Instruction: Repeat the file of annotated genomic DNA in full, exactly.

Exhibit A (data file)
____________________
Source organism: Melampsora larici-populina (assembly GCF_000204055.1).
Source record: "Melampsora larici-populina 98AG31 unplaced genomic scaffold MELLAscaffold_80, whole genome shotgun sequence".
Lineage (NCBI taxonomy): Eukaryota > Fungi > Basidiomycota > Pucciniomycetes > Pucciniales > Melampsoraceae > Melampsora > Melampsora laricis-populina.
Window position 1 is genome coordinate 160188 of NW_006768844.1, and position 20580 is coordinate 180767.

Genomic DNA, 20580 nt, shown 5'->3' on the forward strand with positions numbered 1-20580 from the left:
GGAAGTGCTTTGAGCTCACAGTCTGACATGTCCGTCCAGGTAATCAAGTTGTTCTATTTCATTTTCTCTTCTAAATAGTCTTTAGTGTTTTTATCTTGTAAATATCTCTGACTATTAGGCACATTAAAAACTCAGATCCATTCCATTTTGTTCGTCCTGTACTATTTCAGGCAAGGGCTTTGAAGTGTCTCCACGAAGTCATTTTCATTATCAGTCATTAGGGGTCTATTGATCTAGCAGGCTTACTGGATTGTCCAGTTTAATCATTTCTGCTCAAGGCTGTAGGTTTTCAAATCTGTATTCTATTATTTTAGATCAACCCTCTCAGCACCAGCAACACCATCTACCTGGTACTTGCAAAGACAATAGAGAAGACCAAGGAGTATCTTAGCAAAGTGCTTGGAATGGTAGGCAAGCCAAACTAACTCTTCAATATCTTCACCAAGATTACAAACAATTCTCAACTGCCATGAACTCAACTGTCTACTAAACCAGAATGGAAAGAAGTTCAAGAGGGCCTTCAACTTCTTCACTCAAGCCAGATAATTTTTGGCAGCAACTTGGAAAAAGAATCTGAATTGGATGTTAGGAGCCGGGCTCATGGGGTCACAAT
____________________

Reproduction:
Source organism: Melampsora larici-populina (assembly GCF_000204055.1).
Source record: "Melampsora larici-populina 98AG31 unplaced genomic scaffold MELLAscaffold_80, whole genome shotgun sequence".
Lineage (NCBI taxonomy): Eukaryota > Fungi > Basidiomycota > Pucciniomycetes > Pucciniales > Melampsoraceae > Melampsora > Melampsora laricis-populina.
Window position 1 is genome coordinate 160188 of NW_006768844.1, and position 20580 is coordinate 180767.

Genomic DNA, 20580 nt, shown 5'->3' on the forward strand with positions numbered 1-20580 from the left:
GGAAGTGCTTTGAGCTCACAGTCTGACATGTCCGTCCAGGTAATCAAGTTGTTCTATTTCATTTTCTCTTCTAAATAGTCTTTAGTGTTTTTATCTTGTAAATATCTCTGACTATTAGGCACATTAAAAACTCAGATCCATTCCATTTTGTTCGTCCTGTACTATTTCAGGCAAGGGCTTTGAAGTGTCTCCACGAAGTCATTTTCATTATCAGTCATTAGGGGTCTATTGATCTAGCAGGCTTACTGGATTGTCCAGTTTAATCATTTCTGCTCAAGGCTGTAGGTTTTCAAATCTGTATTCTATTATTTTAGATCAACCCTCTCAGCACCAGCAACACCATCTACCTGGTACTTGCAAAGACAATAGAGAAGACCAAGGAGTATCTTAGCAAAGTGCTTGGAATGGTAGGCAAGCCAAACTAACTCTTCAATATCTTCACCAAGATTACAAACAATTCTCAACTGCCATGAACTCAACTGTCTACTAAACCAGAATGGAAAGAAGTTCAAGAGGGCCTTCAACTTCTTCACTCAAGCCAGATAATTTTTGGCAGCAACTTGGAAAAAGAATCTGAATTGGATGTTAGGAGCCGGGCTCATGGGGTCACAAT